To which JetBlue responded:


If the size of the bag is the same… then what does it matter how many rackets are in the bag? One is OK but three will cause the next 9/11? Maybe I wasn’t clear enough about the bag size being the same regardless of the number of rackets. But I think, from the lit, that my interpretation is right. I’ll wrap this up by saying that the service was excellent on JetBlue, the pilot did extremely well to overcome some crazy-ass turbulence as we were leaving Boston and that I never even got around to playing tennis in San Juan.

So yes, while the main point of this story may be that I’m an idiot who spent time asking about bringing accessories only to never use them on the trip, I still can’t see how this policy make sense. Not mad or anything. Just bemused.

Also, H/T to Hubspot for teaching me how to embed tweets, which really isn’t very hard, but I still needed the help.


I’ve been sitting on this item for a while. It was something that I read a while back and held onto because it was one of those pieces that affected my thinking for at least the next half hour (which is an eternity in Internet time, let’s not kid ourselves). Takes about 15 minutes to read. Give it a look.

More than anything, it drove me further into my tie-die-decorated cave of public service worship made me grateful for all the amenities that I take for granted pretty much every day. There have been two instances during my time in college where my laptop broke. First was freshman year and the second was junior year. Those two time periods combined, I was without a computer for about a month.

All I had to do was head to Mugar, which is BU’s library, where I can use a computer free of charge for as long as I like. Such are the benefits of attending an expensive-ass private college. And yet it was still a titanic pain in the ass. I was absolutely thrilled to have my computer back.

What would life be like if I didn’t have access to Mugar, the ability to borrow my Dad’s spare laptop and the knowledge that my laptop would return in due time? Very, very different. You don’t always have to read article about the LRA (more on them in a later post) to be grateful for 21st century America’s niceties. And yes, it’s very hard to keep all this in perspective when the concierge at your hotel is charging you money for your not attending a trip or bilking you $25 (!!!!) for a breakfast buffet (more on that in a later post, too) but we should all try.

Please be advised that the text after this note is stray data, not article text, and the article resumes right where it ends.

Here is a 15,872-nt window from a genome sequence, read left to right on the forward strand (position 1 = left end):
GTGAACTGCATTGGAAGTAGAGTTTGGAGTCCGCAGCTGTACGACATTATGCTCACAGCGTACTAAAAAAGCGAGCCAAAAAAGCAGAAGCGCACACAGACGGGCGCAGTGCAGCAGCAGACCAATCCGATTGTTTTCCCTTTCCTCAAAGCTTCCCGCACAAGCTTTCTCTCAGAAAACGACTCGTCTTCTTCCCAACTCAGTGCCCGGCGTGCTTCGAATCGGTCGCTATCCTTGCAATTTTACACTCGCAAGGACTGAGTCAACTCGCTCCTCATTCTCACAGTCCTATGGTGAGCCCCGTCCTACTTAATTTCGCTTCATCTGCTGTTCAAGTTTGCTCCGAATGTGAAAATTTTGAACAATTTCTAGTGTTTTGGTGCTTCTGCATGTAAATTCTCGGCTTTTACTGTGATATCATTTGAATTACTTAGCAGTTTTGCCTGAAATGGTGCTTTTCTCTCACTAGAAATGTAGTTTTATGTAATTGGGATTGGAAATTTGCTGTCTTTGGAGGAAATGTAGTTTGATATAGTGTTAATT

..and that’s just Internet. Ever been really hungry for eight or ten hours? Hard to think about anything else, isn’t it?

No, this post isn’t any groundbreaking stuff you haven’t heard a shmillion times (are any of my posts?). But it bears repeating, I think, every so often, when it crosses my mind again.

Freedom is beautiful

Oh yes.

I worked at Quebrada, a coffee shop/bakery/dessert place for three or four years. One of the things Quebrada makes is cakes, which are delicious (especially the chocolate tort w/ raspberry filling). Not all the cakes were made to order, so we’d have some in store in case anyone wanted to pick one up for an event that day.

When those display cakes got older than a few days, we couldn’t sell them anymore but they were still good to eat. So, we’d sample them. Put ’em on a nice tray and give everyone a piece. And people went absolutely crazy. I’m still amused remembering how customers would have a slightly suspicious look, wondering what the catch was, and then how their expression would change when we explained that no, really, it was a free sample. People went over the moon.

It was a very small thing. No more than a few bites. But the psychological effect was pretty outsized. Getting stuff for free just makes us all really happy.

Props to Boloco. I’ve never been to Boloco before but I’ll be going at least a few times in the next month. And I’ll give ’em money, too, because I appreciate free stuff enough to pony up. I think this will work out well for them.